England's comprehensive defeat by India in the opening Test has left them an even bigger hurdle than the one faced by Alastair Cook and Matt Prior when trying, but ultimately failing, to save this match.
India have only lost a Test series once at home after winning the opening game and that was to David Gower's England in 1984-85.
In fact, only two visiting teams have even come back to draw a series after losing the first game here, New Zealand in 1969-70 and the West Indies in 1994-95, the home side having won the opening Test of a series 21 times. Rather than point to recovery for Cook's team, history suggests this is another campaign that will flounder in the heat and dust.
It is certainly difficult to know what England must do to turn things around except to bat and bowl much better than they did, especially in the first innings. And yet Cook and Prior, who made 176 and 91 respectively in England's second innings in a valiant attempt to save the game, are unlikely to bat as well again in the series.
Others will, but they start from such a low base that any gains will not necessarily improve England's lot. Changes are guaranteed for the next Test, which starts in Mumbai on Friday, and not just because of the nine-wicket defeat which, Cook admitted, suggested they picked the wrong side.
Ian Bell has returned home for the birth of his first child, an event likely to coincide with the second Test. However, his decision to take an earlier flight yesterday before the match had concluded was poor form. Bell had an abysmal match, looking as ill at ease against spin as he did against Pakistan earlier in the year. Jonny Bairstow deserves the chance to replace him in Mumbai, after his 95 and 54 in his last Test against South Africa in August, but England may want to play Eoin Morgan to break up the sequence of right-handers in a middle order which had a stinker here. Over two innings, the efforts of Jonathan Trott, Kevin Pietersen, Bell and Samit Patel contributed just 68 runs with Pragyan Ojha's left-arm spin claiming half of the eight wickets they represent.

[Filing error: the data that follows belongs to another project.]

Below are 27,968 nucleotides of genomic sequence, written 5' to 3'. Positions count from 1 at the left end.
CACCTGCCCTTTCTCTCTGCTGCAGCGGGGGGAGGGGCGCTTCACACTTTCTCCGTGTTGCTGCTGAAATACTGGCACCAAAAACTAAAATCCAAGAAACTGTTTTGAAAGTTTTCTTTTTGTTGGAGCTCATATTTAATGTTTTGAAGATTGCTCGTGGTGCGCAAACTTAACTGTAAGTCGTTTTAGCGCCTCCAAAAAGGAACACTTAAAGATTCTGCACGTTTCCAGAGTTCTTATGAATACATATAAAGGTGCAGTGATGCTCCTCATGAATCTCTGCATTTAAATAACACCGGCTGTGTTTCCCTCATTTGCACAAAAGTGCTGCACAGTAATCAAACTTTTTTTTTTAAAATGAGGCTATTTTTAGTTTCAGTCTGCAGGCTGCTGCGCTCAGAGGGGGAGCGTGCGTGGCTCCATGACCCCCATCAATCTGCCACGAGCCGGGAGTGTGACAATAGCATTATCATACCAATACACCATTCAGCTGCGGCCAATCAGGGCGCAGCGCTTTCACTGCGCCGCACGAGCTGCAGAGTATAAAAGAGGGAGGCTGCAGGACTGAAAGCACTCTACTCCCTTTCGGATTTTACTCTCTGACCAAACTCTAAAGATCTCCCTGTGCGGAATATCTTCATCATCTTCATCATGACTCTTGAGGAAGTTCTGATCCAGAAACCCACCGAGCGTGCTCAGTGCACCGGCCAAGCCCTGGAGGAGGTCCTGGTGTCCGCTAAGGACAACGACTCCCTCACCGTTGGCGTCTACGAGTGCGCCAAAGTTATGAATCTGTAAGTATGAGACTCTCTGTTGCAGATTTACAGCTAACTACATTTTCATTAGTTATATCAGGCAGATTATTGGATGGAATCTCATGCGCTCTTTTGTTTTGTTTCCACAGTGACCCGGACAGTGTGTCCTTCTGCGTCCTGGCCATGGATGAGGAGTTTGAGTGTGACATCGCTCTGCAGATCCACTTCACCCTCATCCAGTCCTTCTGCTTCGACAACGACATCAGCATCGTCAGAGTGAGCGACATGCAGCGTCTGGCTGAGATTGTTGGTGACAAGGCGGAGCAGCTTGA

In Ahmedabad, England were without the injured Steven Finn and chose a bowling attack they felt represented their traditional strengths rather than the one the conditions dictated. At the Wankhede stadium in Mumbai, the pitches are composed of red soil which locals say will turn, especially if India's captain, MS Dhoni, gets his way. Given Finn should be fit, England will probably want to play him and Monty Panesar, though getting both into the XI could be tricky.
Mumbai has been known to swing so James Anderson must play, as will Graeme Swann, the only man who looked like taking wickets in Ahmedabad. That means unless Patel is dropped, following two low scores after dodgy lbw decisions, Bresnan and Stuart Broad will be the ones to make way, a big call given Broad has just been appointed vice-captain.
Whatever options are taken, the tail is likely to be lengthened, though it looked long enough yesterday (Monday) once Cook and Prior were dismissed.
After almost two sessions defying India's spinners on Sunday, the pair needed to stay together at least until halfway through the afternoon session for England to have any chance of escape. Instead they managed 50 minutes before Ojha caught and bowled Prior, the ball sticking in the pitch a fraction longer than the batsman anticipated as he neither attacked nor defended off the back foot.
'Get one, get two or three' would have been Dhoni's rallying cry before the start and nine runs later Ojha had added Cook to the nine scalps he took in the match, bowling the left-hander as he played back to one he should have been forward to. It was a rare misjudgment but Dhoni may have played a part by bringing in a leg gully for that very ball, a position that made Cook mindful of lunging forward as he had been doing.
With the inspiration behind England's fightback gone, the others appeared unsure how to play things. Broad was caught and bowled by Umesh Yadav, trying to turn the ball to leg, a dismissal that attracted some verbals from Ojha and Virat Kohli after Broad tapped the pitch on his slow crawl back to the pavilion, his suggestion being that the ball went through the top (it did not).
Swann then batted with the insouciance of a man who knew the game was up and whose place was not in jeopardy, the opposite of Bresnan, who played with care until drilling a catch to extra cover where the substitute fielder, on for Gautam Gambhir who had returned to Delhi the previous day after the death of his grandmother, took a fine diving catch.
Needing 77 to win, Virender Sehwag and Cheteshwar Pujara set off in a hail of boundaries as they sought to ram home the massive scale of their advantage. Sehwag perished in the process, when Pietersen caught him off Swann with balletic precision on the long-on boundary, but Pujara continued the torment he applied in the first innings to see India home in 15.3 overs and into a historically daunting one-nil series lead.